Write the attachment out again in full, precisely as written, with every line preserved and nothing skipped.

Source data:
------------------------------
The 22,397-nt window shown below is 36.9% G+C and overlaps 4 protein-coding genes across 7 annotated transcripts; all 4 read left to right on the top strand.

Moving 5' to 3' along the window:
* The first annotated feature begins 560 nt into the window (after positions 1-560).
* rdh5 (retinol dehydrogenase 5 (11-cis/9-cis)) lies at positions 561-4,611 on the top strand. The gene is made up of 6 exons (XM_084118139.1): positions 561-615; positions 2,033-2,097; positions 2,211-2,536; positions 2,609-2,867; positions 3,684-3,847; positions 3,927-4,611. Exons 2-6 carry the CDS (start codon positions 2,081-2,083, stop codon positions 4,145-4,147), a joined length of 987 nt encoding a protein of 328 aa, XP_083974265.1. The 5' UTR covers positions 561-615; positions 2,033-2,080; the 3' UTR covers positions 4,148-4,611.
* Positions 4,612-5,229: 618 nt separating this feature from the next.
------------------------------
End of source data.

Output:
The 22,397-nt window shown below is 36.9% G+C and overlaps 4 protein-coding genes across 7 annotated transcripts; all 4 read left to right on the top strand.

Moving 5' to 3' along the window:
* The first annotated feature begins 560 nt into the window (after positions 1-560).
* rdh5 (retinol dehydrogenase 5 (11-cis/9-cis)) lies at positions 561-4,611 on the top strand. The gene is made up of 6 exons (XM_084118139.1): positions 561-615; positions 2,033-2,097; positions 2,211-2,536; positions 2,609-2,867; positions 3,684-3,847; positions 3,927-4,611. Exons 2-6 carry the CDS (start codon positions 2,081-2,083, stop codon positions 4,145-4,147), a joined length of 987 nt encoding a protein of 328 aa, XP_083974265.1. The 5' UTR covers positions 561-615; positions 2,033-2,080; the 3' UTR covers positions 4,148-4,611.
* Positions 4,612-5,229: 618 nt separating this feature from the next.